by Colton Campbell
For Stephen Young, it’s both what you say and how you say it.
Young was the latest speaker in the BB&T Lectures in Free Enterprise series, a partnership between the University of West Georgia's Richards College of Business and the BB&T Foundation. Created eight years ago, the series generates a dialog about the ethical foundation of capitalism and free enterprise.
Young presented a portion of his acclaimed seminar, “Microinequities: The Power of Small,” stating his main point that when humans communicate, they use two methods of delivering messages.
“We denote and we connote,” Young said. “Denotation has to do with words, their specific definitions and those meanings, while connotation reveals what is really being conveyed. If I could distill this down to its essence, it’s about how the subtle things we do and say are infinitely more revealing and powerful about the nature of a message than any of the words we use on the surface.”
Those connotations, Young said, most often come in the form of microinequities and microadvantages — subtle changes in body language, attentiveness, tone of voice and other traits that offer insight into what someone is actually saying, regardless of the words they use.
Young has no shortage of expertise in his area of choice. The author of the best-selling book “Micromessaging: Why Great Leadership is Beyond Words,” Young has consulted for more than 20 percent of Fortune 500 companies and has served as the senior vice president and chief diversity officer at JPMorgan Chase.
In the case of microinequities, Young said, even seemingly simple phrases such as “You’re missing the point” or “Take my word for it” come loaded with connotations that, if they persist over time, can subtly devalue employee contributions, leaving workers feeling marginalized and frustrated.
Conversely, microadvantages can result in employees feeling more engaged and loyal, resulting in a more dynamic, productive workplace.
“These micromessages are the foundation of human communication because they are universally understood, no matter what language you’re speaking,” Young said. “We’re mostly unaware of their pervasive power, but my purpose in this lecture is to get everyone to develop new internal filters that drive them to challenge both what they’re saying and how they’re saying it.”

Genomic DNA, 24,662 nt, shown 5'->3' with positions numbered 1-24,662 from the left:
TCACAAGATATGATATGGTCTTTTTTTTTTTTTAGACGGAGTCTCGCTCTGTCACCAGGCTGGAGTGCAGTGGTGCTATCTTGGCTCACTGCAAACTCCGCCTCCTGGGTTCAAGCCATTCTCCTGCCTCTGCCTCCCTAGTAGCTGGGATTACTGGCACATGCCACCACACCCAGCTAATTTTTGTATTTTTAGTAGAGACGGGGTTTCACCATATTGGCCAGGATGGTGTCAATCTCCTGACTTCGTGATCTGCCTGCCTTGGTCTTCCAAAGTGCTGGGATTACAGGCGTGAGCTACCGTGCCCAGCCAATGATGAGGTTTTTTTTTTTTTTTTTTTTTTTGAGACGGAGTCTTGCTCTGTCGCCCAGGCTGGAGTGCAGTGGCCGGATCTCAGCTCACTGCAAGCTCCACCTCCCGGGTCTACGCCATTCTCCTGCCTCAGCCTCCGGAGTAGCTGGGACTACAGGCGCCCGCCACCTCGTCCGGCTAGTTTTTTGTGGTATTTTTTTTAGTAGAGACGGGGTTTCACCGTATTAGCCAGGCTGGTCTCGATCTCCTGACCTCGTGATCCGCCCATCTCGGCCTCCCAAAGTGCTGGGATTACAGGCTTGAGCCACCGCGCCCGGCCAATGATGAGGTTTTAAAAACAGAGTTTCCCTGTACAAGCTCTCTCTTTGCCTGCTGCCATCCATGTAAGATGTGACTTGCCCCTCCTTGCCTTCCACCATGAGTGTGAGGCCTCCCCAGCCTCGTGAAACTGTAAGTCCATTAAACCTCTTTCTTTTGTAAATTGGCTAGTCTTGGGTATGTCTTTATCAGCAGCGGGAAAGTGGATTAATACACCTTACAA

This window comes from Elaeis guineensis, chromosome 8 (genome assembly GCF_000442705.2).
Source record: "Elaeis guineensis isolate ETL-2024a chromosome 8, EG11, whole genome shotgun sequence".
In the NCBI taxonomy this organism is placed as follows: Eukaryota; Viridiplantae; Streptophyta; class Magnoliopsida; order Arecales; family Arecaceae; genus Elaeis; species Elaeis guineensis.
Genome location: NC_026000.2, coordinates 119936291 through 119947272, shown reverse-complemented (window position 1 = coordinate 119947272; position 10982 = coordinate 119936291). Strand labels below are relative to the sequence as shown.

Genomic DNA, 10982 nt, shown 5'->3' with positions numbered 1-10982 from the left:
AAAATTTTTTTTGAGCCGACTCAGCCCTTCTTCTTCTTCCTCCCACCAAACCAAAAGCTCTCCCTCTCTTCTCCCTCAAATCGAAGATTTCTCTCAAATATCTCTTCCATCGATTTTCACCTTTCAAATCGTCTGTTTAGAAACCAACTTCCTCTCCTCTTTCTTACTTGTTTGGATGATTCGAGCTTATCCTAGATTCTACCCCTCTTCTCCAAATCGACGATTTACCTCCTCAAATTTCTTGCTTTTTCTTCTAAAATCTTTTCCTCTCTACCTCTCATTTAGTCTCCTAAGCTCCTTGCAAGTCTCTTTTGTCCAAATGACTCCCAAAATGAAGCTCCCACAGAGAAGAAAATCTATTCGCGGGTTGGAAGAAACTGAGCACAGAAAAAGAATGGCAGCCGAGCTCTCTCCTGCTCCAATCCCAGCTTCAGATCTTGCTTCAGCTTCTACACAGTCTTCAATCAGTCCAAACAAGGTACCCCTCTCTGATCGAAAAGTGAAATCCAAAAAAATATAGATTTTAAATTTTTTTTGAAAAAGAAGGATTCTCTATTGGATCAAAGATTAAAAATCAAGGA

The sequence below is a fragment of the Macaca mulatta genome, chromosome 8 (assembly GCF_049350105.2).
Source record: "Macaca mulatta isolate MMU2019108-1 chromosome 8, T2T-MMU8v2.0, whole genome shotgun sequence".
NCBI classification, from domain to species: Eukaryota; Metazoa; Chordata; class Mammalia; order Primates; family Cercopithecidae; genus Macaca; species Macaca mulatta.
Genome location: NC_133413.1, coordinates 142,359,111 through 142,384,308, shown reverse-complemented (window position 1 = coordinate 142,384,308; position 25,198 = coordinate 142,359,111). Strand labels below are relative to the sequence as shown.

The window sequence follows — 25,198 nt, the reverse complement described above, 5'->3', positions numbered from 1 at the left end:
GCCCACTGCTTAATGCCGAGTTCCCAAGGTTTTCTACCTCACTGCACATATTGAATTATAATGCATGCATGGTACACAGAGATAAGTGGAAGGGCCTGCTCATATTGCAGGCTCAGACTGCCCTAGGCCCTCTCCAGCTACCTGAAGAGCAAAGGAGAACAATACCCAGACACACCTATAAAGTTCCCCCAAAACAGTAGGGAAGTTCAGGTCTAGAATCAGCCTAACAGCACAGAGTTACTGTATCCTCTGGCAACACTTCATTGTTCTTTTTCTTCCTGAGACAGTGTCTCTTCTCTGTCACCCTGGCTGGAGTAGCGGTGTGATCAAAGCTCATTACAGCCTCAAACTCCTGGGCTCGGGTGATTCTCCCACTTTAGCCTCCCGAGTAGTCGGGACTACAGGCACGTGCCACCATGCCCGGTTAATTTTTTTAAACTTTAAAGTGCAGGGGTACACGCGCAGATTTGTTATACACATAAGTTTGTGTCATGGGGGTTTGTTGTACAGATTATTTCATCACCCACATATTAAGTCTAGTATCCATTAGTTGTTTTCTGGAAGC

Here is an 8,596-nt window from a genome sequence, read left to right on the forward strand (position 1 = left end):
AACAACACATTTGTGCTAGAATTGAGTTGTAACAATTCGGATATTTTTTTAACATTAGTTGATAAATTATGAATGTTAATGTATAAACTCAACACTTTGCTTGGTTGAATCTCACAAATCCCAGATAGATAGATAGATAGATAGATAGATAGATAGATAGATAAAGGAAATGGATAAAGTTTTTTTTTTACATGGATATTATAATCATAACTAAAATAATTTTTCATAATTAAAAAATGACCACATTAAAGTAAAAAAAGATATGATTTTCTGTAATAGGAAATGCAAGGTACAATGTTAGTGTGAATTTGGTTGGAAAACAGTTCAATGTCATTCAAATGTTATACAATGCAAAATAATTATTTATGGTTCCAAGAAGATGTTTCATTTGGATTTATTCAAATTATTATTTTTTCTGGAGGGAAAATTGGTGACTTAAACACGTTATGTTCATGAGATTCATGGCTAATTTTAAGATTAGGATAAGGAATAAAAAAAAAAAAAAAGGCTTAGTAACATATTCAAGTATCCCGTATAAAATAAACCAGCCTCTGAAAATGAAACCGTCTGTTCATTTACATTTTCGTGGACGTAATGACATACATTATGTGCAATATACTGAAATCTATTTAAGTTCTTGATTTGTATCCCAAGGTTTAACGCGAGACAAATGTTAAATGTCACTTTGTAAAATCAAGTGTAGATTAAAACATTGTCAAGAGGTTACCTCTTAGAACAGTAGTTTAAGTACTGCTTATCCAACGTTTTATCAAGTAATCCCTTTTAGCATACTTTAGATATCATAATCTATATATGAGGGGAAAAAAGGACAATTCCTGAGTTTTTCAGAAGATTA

Young used the example of a simple sentence like, “I didn’t say she stole the book,” putting an emphasis on each of the words in that sentence. Doing so led to six different meanings, just by changing the inflection in his voice on a different word.
“The effect this has on the workplace is nothing short of enormous,” Young said. “When this is injected across a platform it changes everything about how people feel about issues of exclusion. In your interactions with people, your greeting, your introductions, your responses in meetings, your emails, in everything you do, take into consideration that there are multiple ways to accomplish the objective, and choose the one that will be more engaging for your audience.”
Young, whose work has been featured in the Wall Street Journal, the Harvard Business Review and O Magazine, said no one leaving his seminar will receive countless booklets, diagrams, charts and pamphlets.
“I remember going to so many classes and getting all that stuff, coming back to my office, putting it in a file drawer and never looking at it again,” Young said. “That’s not what I want anyone to get out of my talk. I want to change the way people think because they’ll carry that everywhere they go and it will affect their participation in every encounter they have. I hope I’ve opened windows they’ve never been able to open before and won’t be able to close ever again.”
Young is the senior partner of Insight Education Systems, a management consulting firm specializing in leadership and organizational development services. The business provides diversity and inclusion consulting services for business at all stages of diversity development.
The BB&T Lectures in Free Enterprise focuses on core values and ethical foundations of free enterprise and issues facing business management and policy-makers. Two speakers a year are invited to UWG’s campus to provide a talk on these topics. Events are free and open to students and the general public.
“This is always an exciting series because it’s what the Richards College of Business is all about,” said Dr. Faye McIntyre, dean of the college. “Mr. Young presented a powerful message to the UWG community, and I’m thankful for BB&T’s support in bringing speakers like him to campus. He gave concrete examples we can use daily to better communicate and insights into subtle messages to build a culture where everyone feels included, engaged and valued.”Posted on